Mumbai Diary page: Friday Frolics
The city — sliced, diced and served with a dash of sauce
In the polling spectrum
When it comes to dedicated Mumbaikars, nothing can stop them from voting. Not even being autistic. Forum for Autism secretary Parul Kumtha was a proud parent yesterday when she accompanied her son Kabir, a first-time voter.
Kabir Kumtha, who has autism spectrum disorder, was a first-time voter yesterday
Kumtha says, “Kabir is 21 and has ASD (autism spectrum disorder). He works in a sheltered workshop. He and I went to the centre where his name was registered and I got permission to accompany him into the polling booth on showing the officers on duty his disability certificate.
I had to sign a declaration form stating that I will not disclose his vote to anybody and that I will not assist anyone else in these elections. “Although I had explained the process to him before we went to the centre and had showed him my inked finger (I voted earlier), I had to re-explain the process to him inside the booth. Kabir carefully scrutinised the ballot machine and chose the symbol he liked best.
I suppose this qualifies as ‘assisted decision making’ as defined in the Revised Persons with Disabilities Act, India.” We hope this acts as a reality check for those who, despite being eligible and on the voters’ list, shirked their responsibility in favour of partying and holidaying.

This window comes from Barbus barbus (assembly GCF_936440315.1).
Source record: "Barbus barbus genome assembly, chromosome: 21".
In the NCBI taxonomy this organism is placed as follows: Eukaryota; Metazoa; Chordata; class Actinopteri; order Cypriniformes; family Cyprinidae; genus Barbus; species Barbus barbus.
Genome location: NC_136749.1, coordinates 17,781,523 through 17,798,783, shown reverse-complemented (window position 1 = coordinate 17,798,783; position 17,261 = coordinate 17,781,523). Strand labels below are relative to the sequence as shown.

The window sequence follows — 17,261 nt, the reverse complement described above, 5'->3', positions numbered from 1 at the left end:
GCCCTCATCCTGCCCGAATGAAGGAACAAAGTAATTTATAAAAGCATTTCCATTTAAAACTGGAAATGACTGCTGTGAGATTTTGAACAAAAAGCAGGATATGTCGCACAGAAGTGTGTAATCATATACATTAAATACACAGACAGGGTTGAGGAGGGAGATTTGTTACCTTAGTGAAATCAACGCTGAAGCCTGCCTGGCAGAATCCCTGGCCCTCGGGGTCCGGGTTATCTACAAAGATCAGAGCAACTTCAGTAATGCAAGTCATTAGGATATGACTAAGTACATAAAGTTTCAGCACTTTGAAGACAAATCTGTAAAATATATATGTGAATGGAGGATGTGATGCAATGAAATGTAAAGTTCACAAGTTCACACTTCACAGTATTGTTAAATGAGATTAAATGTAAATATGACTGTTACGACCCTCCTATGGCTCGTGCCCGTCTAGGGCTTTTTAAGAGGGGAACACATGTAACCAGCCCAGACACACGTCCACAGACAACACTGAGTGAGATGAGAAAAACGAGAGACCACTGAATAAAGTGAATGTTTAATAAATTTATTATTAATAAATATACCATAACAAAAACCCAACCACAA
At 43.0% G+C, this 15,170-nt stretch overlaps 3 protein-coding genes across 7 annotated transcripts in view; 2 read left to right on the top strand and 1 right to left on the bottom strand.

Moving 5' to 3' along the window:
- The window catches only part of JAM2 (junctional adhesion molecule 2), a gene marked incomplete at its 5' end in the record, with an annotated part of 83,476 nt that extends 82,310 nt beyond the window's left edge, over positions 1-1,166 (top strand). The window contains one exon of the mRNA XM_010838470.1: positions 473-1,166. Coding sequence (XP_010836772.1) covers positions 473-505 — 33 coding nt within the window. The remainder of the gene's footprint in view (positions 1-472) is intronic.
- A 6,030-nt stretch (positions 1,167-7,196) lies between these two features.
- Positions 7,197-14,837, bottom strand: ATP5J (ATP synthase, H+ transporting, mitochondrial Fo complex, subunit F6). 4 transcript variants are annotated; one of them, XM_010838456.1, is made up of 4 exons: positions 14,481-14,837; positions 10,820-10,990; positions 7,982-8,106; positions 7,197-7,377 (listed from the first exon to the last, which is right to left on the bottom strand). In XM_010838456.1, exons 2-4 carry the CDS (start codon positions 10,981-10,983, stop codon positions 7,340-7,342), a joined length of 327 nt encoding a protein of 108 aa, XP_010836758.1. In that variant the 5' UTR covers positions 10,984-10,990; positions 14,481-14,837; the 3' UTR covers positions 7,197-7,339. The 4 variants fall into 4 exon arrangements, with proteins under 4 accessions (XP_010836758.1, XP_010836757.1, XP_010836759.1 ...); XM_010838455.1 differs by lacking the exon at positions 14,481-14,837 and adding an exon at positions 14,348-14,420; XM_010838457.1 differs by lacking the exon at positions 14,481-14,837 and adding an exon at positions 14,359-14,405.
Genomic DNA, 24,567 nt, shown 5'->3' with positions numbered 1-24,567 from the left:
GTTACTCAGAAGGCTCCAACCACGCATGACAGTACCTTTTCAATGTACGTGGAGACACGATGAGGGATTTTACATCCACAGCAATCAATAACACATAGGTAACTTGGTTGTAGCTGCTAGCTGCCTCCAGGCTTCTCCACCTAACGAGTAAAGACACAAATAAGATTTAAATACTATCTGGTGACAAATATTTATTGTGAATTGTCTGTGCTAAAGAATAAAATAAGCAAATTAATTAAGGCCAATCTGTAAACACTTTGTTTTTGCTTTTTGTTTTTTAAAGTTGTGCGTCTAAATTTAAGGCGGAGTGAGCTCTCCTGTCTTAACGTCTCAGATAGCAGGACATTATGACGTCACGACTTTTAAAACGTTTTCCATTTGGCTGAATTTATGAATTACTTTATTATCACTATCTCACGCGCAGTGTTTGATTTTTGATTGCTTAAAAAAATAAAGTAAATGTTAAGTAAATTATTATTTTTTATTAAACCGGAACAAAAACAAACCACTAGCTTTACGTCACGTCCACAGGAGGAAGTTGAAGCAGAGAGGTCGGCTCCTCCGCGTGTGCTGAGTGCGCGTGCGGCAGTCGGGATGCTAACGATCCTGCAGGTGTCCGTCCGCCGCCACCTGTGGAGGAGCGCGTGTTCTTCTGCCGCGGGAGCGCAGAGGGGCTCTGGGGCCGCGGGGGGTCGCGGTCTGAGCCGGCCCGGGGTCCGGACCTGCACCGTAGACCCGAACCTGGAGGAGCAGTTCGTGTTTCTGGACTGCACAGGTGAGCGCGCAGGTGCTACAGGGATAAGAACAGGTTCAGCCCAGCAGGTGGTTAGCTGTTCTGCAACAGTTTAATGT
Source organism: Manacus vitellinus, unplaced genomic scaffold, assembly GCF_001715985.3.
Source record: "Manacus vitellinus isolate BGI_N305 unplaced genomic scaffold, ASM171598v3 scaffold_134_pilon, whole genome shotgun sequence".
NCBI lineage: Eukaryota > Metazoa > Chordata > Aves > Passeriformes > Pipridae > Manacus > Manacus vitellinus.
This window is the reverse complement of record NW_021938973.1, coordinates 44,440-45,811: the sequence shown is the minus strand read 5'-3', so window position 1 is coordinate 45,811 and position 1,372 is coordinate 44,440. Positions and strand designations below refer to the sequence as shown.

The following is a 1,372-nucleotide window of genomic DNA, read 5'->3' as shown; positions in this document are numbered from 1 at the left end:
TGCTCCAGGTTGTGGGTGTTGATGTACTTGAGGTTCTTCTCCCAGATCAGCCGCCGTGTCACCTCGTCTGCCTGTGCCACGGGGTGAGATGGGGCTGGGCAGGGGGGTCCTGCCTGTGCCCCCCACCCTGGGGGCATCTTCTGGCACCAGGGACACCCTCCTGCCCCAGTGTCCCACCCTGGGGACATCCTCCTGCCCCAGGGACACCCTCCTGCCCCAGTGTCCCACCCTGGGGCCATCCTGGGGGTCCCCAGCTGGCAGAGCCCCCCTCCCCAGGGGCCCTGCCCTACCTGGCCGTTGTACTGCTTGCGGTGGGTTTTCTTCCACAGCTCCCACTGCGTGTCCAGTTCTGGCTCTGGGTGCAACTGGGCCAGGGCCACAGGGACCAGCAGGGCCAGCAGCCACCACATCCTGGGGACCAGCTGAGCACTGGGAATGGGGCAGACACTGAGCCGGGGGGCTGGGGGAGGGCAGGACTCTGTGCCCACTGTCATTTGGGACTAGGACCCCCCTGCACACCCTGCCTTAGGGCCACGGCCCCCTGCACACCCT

Questions and comments abound on social media about, what else, the Lok Sabha elections. A sampling...
On the inked-finger photos: “What if the number of selfies exceeds the number of votes cast?” When the turnout was looking low earlier in the day: “Mumbaikars, keep calm and be apathetic. Keep calm and prepare for the next candle march. Keep calm and whine. Keep calm, but don’t vote!”
On a similar note: “The spirit of Mumbai sparks in local train only. Voting should have been performed in local train for better turnout.” Perhaps Mumbaikars were listening, for the turnout eventually improved to a decent over-53 per cent, higher than the last polls.
Q: What is lower than Mumbai’s voting percentage?
A: Gautam Gambhir’s IPL 2014 average
- @humsubscribe on Twitter
Cops come to voters’ aid
We may be so inured to hearing about police high-handedness, that it is a pleasant surprise when we come across instances of the police going out of their way to help people. On polling day it was particularly frustrating for voters who were unable to find their names, or to figure out which room to go to at their polling venue.
Voter Shabana Engineer from Bandra had a smooth experience despite her name being missing from the main voters’ list. She asked the police on duty what she should do to locate her name, as she had the voting slip and other details with her.
A constable showed her where she could find the other lists, and eventually she located her name. After she had voted and emerged from the polling booth, the police asked her whether she had managed to find her name and cast her vote.
“I found it much more smooth, and the people were more helpful and cooperative than previously,” says Engineer. Among other things, the police as well as other voters allowed some senior citizens to go and vote first, without having to wait in the queue. Are we seeing a return to the gracious Mumbai of old? We like it!